a reply to: combatmaster
You mean besides these? :
Tractate Kesubos 111a
The Biblical book Song of Songs says: “I adjure you, O daughters of Jerusalem, by the gazelles or the deer of the field, not to arouse or awaken the
love before it is desired.” This oath occurs three times in the Song of Songs (2:7, 3:5 and 8:4). The Talmud interprets this metaphorical language
to mean as follows: the speaker here is G-d, and the “daughters of Jerusalem” are the Jewish people and the nations of the world. During the
Jewish exile, which began with the destruction of the Temple in the year 69 CE, G-d placed three oaths upon the world, two upon the Jewish people and
one upon the nations. The Jewish people were foresworn not to immigrate as a wall (i.e. en masse) to the Holy Land, and not to rebel against the other
nations. The nations were foresworn not to afflict the Jews too much.
Midrash Rabbah on Song of Songs 2:7
The reason for the oath against mass immigration is that if the Jews were to do this on their own, why would the messiah have to come to gather in the
exiles of Israel?
Midrash Rabbah on Song of Songs 8:14
The redemption of the Jewish people is compared to the grain harvest, the grape harvest, the spice harvest, and to a woman giving birth. The common
thread of all these metaphors is that they cannot be done too early. If grain is cut too early, it will not be good even as animal feed. If grapes are
cut too early, they will not even be good to make vinegar. If spice is picked too early, it will not have a smell; it must be allowed to dry out on
the tree. And if a woman gives birth prematurely, the baby will not live. So too, if the Jewish people hurries the end, they will not be successful,
but at the proper time, may it be soon, they will be successful.
Tractate Shabbos 63a
The difference between the present era and the days of messiah is that in the present era Jews are in exile under the nations and in the days of the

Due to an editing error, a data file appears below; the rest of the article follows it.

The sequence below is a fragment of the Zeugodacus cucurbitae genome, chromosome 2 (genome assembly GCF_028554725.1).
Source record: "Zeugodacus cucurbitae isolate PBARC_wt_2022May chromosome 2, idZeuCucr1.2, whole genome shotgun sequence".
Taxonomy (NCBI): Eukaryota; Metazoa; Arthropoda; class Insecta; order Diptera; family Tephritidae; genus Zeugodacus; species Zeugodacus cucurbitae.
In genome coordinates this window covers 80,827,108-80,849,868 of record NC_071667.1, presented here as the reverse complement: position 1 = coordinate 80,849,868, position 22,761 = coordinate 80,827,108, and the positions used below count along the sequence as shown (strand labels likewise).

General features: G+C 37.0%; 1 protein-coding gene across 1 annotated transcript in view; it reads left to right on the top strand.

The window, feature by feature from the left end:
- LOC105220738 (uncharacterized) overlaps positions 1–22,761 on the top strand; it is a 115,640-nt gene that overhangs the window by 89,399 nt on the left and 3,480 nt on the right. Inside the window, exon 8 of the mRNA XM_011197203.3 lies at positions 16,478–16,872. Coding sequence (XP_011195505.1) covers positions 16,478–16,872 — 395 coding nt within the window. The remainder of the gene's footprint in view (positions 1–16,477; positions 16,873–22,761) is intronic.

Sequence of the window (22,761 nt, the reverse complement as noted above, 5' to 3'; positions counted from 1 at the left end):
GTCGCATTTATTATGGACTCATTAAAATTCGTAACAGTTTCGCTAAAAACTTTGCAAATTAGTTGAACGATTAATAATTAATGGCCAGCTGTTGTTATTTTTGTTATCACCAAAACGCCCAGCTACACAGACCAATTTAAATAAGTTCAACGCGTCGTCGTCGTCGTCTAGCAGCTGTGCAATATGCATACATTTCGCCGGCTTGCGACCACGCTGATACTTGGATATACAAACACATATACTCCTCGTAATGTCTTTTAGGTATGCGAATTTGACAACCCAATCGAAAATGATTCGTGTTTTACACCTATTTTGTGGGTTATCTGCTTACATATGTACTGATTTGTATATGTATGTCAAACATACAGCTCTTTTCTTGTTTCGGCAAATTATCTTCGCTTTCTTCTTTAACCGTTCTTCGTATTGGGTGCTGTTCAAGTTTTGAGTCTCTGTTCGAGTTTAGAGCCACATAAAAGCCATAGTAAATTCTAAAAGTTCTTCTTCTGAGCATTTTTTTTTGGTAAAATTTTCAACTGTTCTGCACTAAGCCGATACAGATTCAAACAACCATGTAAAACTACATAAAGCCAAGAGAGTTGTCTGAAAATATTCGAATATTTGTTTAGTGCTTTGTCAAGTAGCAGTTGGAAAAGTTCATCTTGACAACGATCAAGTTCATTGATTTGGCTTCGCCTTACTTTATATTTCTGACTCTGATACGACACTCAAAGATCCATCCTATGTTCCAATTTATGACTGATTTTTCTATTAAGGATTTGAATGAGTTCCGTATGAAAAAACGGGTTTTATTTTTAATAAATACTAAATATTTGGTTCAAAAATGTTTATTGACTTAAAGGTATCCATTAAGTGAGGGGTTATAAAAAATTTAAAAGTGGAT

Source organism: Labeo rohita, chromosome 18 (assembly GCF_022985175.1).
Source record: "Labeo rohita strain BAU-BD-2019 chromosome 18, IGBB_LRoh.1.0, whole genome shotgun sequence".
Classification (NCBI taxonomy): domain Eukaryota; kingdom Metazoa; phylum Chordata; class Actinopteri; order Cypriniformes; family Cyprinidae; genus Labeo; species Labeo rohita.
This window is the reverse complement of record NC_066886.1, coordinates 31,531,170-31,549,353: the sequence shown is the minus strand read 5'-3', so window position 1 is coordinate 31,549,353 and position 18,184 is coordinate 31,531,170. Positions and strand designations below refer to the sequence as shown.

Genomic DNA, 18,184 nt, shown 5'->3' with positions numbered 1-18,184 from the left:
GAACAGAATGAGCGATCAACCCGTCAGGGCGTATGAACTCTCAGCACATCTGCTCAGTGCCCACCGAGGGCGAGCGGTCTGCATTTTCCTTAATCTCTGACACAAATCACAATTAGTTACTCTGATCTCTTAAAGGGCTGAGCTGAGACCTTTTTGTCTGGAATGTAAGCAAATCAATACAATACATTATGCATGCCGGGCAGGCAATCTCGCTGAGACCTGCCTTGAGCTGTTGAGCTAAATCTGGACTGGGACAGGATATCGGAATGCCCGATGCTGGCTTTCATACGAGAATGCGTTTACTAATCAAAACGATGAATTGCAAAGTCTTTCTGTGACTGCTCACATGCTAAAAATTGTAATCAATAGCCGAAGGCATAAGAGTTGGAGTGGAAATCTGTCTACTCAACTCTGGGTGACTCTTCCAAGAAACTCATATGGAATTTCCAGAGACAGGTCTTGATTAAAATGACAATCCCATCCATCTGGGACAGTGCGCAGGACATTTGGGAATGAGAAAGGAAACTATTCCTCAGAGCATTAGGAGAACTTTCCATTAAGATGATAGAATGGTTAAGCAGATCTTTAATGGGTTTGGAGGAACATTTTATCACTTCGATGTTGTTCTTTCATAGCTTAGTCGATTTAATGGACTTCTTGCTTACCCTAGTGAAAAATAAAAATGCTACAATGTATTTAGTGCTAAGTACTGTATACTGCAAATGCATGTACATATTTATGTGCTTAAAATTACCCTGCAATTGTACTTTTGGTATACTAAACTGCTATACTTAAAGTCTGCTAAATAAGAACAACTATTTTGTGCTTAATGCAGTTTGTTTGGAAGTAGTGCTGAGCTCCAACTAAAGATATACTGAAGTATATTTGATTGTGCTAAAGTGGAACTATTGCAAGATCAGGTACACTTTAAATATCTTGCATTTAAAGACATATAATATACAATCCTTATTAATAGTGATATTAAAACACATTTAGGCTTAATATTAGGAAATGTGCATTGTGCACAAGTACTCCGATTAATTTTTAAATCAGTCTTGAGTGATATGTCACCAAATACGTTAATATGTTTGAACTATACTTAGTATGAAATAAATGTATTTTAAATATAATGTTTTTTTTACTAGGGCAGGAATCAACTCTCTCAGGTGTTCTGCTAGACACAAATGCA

messiah they will be independent.
Precedent: Other Moments in History When Jews Attempted to End Exile in an Unauthorized Way
The Tribe of Ephraim
The Midrash Rabbah on Exodus (20:11) states that part of the tribe of Ephraim left Egypt thirty years before the Exodus, and met a bitter end: 300,000
of them were killed by the Philistines. The Midrash Rabbah on Song of Songs 2:7 says that these descendents of Ephraim transgressed the Oath.
The Book of Numbers (14:44) relates that a group of Jews undertook an unauthorized invasion of the Holy Land after the sin of the spies. Moses warned
them, "Why do you transgress the command of G-d? It will not succeed!" The end was that "the Amalekites and the Canaanites who dwelt in that hill
country came out, and smote them and smashed them to utter destruction." The Targum Yonasan on Song of Songs 2:7 says that these invaders transgressed
In the year 130 CE, Simeon Bar Kochba led a Jewish revolt against Rome and established a Jewish kingdom. This is another one of the cases listed by
the Midrash when the oaths were transgressed. The Talmud (Sanhedrin 93b) says that when the Jewish Sages of that time realized that Bar Kochba was not
the messiah, they killed him, putting a stop to his revolt.
And from various Rabbis from previous years:
Rabbi Yonasan Eybeschutz (1690-1764)
The Jewish people cries out to the nations, "Do not awaken an early ingathering of Israel! Even if all the Jews are ready to go to Jerusalem, and all
the nations agree, still, G-d forbid that I should go there!” (Ahavas Yonasan)
Or even from Benny:
Rabbi Chaim Ben Attar (1696-1743)
The verse “I will scatter you among the nations” refers to the first oath, which mandates that the Jews remain scattered and not immigrate as a
wall, with a strong hand, to resettle the Holy Land. (Ohr Hachaim Commentary to Leviticus 26:32-33)